ELLISTON — The recent announcement of Big Spring Mill’s closure could doom culinary traditions around local biscuits made from artisan flour and fried squash breaded in the company’s savory seasoned flour.
Consumers buy every bag available on grocery store shelves. Fans exploit the small amount of product sold at Elliston’s factory on weekdays. Opportunists try to exploit the scarcity of the product with outlandish online advertisements.
“I saw one on Facebook Marketplace,” said company owner Bob Long. “It was a picture of our bag of seasoned flour and it said, ‘Last on earth, $5,000’. And I decided if that was true I was going to make a thousand more and everything just stop.
Long was jovial and serious at times as he discussed the closure of his family’s 172-year-old flour and feed mill on the bank of the South Fork of the Roanoke River in the east of Montgomery County. He said he did not announce his closure last month for financial or business reasons, describing the business as profitable – but he did so because he wants to retire by August 31 . He gave the company 31 years of service without counting the work done. while he was still in school.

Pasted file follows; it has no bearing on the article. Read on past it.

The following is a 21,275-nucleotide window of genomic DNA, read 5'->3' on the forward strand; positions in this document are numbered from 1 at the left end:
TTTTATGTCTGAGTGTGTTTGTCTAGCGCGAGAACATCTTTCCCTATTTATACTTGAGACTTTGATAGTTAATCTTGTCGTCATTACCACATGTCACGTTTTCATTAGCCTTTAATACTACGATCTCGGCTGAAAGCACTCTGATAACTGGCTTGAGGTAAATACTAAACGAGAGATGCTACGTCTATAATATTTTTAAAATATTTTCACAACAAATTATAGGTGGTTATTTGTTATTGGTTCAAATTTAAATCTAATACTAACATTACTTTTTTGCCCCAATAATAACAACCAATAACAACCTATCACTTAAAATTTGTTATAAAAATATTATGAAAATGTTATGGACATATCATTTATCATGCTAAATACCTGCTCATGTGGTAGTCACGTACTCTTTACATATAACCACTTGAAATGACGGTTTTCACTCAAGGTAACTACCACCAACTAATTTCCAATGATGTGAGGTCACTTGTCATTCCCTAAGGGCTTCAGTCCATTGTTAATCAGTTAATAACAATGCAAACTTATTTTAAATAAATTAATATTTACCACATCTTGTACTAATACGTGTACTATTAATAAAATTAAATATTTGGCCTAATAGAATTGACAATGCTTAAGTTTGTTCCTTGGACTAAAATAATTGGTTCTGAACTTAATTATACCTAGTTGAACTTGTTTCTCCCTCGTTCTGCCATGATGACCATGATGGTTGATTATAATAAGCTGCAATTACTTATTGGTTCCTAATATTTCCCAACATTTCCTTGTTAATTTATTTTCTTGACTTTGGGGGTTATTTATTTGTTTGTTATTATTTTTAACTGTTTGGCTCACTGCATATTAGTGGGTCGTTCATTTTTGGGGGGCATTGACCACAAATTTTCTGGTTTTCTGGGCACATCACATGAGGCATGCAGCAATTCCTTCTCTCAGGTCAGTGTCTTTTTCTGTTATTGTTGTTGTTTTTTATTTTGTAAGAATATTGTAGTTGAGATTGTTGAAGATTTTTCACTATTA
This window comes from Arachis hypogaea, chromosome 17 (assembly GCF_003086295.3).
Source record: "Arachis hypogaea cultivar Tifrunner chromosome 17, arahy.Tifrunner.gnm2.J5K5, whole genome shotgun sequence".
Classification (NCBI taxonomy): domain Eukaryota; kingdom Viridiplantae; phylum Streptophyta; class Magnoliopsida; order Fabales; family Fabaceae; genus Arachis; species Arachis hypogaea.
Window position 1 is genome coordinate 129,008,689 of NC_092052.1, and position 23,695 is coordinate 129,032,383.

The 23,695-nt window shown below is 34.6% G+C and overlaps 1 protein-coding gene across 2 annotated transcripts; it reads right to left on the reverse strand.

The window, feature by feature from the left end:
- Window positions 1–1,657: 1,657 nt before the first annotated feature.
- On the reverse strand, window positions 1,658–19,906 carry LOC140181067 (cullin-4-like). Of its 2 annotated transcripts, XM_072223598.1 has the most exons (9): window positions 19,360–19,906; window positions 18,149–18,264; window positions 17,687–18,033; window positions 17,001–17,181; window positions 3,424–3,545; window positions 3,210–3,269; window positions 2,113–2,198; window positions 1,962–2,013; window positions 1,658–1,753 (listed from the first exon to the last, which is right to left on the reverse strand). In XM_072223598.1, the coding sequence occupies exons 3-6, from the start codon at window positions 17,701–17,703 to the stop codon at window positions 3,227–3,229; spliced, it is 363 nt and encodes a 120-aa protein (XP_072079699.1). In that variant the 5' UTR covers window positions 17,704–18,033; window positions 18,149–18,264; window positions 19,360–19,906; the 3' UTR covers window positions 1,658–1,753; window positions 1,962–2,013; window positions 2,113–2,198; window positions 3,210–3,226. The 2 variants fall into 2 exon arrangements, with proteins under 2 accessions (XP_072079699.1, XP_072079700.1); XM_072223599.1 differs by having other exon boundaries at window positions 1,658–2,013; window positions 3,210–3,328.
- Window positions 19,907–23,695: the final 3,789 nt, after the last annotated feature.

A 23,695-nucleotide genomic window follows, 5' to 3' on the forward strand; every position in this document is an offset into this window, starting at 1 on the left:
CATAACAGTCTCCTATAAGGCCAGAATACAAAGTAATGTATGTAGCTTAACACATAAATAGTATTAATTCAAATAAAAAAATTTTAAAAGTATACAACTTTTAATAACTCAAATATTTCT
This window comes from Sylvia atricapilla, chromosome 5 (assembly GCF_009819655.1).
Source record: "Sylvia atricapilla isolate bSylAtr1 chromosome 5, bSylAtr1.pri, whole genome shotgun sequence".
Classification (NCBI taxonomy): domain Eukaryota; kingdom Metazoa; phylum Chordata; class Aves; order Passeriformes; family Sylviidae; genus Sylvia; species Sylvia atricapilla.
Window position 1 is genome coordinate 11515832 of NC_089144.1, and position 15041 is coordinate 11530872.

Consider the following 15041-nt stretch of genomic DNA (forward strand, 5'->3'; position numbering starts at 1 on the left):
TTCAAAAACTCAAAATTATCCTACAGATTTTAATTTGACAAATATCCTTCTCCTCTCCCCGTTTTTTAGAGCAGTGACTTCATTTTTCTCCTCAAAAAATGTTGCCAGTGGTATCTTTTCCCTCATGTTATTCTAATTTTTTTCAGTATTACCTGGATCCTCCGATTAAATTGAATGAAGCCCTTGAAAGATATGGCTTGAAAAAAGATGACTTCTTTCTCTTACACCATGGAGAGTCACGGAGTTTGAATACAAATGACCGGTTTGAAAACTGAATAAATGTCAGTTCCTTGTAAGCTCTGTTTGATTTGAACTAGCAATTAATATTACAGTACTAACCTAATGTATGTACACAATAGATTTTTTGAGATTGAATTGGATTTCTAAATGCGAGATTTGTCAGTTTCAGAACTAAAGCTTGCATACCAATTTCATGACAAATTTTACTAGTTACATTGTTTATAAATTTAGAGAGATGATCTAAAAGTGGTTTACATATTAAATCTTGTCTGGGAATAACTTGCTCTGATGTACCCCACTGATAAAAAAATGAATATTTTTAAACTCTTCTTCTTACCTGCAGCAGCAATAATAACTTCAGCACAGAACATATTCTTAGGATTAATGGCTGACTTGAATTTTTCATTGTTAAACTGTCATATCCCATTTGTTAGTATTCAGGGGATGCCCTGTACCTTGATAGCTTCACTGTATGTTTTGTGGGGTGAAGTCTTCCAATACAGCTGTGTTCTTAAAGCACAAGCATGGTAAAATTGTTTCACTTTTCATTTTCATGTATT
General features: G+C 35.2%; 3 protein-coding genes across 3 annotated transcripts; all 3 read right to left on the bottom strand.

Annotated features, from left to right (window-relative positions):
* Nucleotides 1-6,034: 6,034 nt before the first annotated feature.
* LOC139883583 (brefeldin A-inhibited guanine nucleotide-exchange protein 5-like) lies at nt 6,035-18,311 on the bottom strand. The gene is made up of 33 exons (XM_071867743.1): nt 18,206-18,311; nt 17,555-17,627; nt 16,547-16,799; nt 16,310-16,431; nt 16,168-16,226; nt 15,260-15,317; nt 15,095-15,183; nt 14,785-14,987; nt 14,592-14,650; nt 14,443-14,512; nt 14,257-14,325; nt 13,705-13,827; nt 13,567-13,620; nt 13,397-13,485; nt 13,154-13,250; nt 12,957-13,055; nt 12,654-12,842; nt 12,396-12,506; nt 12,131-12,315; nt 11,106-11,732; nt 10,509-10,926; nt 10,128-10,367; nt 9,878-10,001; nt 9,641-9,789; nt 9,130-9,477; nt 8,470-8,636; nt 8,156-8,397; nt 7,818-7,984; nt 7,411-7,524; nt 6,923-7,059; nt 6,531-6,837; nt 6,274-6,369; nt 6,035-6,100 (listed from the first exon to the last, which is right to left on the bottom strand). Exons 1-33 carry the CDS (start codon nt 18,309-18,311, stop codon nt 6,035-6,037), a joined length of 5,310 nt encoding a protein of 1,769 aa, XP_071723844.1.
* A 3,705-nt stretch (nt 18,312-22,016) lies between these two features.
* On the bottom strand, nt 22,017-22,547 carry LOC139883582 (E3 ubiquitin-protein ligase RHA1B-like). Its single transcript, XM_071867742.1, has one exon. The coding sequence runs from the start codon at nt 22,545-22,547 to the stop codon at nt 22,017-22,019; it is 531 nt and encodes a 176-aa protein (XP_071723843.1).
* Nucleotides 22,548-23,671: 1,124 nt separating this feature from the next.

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Long said he’s open to someone offering to buy the company before then and keep it going. But when asked if he had found that buyer, he said “probably not”.
Long confirmed that it has a price in mind. He declined to disclose any financial aspect of the situation or any discussions he may have had with potential buyers.
A lawyer who specializes in tax and business matters, including business succession planning, but without any direct knowledge of the situation, described some of the general challenges of selling a small family or private business.
“Small business owners spend more time raising their business than their children. He’s an economic kid,” Bill Gust told Gentry Locke’s Roanoke office.
Owners looking to exit often struggle “to find a transition strategy that makes both economic and emotional sense,” he said. The emotional bonds can be especially strong in the case of a fourth-generation family business, as is the case at Big Spring Mill.